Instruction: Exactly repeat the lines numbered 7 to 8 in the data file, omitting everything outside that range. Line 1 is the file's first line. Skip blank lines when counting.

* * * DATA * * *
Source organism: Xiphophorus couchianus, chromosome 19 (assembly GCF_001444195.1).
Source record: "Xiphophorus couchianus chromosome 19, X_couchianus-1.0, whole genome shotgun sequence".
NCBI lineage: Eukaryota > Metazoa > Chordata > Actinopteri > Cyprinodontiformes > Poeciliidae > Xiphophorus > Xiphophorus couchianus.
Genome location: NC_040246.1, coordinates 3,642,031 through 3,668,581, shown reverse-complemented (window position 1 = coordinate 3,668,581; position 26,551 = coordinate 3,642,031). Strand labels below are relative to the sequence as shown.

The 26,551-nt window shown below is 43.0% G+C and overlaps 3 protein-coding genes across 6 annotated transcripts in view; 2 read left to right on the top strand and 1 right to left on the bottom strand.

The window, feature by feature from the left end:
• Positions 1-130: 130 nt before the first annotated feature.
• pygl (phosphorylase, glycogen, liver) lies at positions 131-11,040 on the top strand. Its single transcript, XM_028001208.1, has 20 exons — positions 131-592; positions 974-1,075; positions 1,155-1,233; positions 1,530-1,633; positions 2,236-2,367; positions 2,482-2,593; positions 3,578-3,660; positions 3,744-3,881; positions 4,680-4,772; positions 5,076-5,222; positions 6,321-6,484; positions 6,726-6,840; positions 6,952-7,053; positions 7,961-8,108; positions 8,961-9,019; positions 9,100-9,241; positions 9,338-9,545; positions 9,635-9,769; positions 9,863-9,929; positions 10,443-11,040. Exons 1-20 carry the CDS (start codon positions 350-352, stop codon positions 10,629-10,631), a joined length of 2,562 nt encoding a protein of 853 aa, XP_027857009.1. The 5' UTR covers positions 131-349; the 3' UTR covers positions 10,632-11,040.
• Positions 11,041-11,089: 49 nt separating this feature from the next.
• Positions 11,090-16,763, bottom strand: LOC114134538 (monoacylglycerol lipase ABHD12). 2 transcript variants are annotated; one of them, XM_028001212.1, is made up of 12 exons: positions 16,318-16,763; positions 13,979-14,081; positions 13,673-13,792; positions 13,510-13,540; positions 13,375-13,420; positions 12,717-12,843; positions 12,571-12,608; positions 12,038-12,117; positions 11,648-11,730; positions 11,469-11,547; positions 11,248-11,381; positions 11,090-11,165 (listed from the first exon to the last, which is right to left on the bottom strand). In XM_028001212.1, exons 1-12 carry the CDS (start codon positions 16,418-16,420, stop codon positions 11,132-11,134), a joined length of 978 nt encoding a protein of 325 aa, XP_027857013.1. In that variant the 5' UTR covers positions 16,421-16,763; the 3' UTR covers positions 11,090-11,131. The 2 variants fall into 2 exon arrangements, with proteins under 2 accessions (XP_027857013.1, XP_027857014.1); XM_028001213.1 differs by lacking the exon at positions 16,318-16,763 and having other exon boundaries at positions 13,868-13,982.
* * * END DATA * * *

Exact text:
• Positions 1-130: 130 nt before the first annotated feature.
• pygl (phosphorylase, glycogen, liver) lies at positions 131-11,040 on the top strand. Its single transcript, XM_028001208.1, has 20 exons — positions 131-592; positions 974-1,075; positions 1,155-1,233; positions 1,530-1,633; positions 2,236-2,367; positions 2,482-2,593; positions 3,578-3,660; positions 3,744-3,881; positions 4,680-4,772; positions 5,076-5,222; positions 6,321-6,484; positions 6,726-6,840; positions 6,952-7,053; positions 7,961-8,108; positions 8,961-9,019; positions 9,100-9,241; positions 9,338-9,545; positions 9,635-9,769; positions 9,863-9,929; positions 10,443-11,040. Exons 1-20 carry the CDS (start codon positions 350-352, stop codon positions 10,629-10,631), a joined length of 2,562 nt encoding a protein of 853 aa, XP_027857009.1. The 5' UTR covers positions 131-349; the 3' UTR covers positions 10,632-11,040.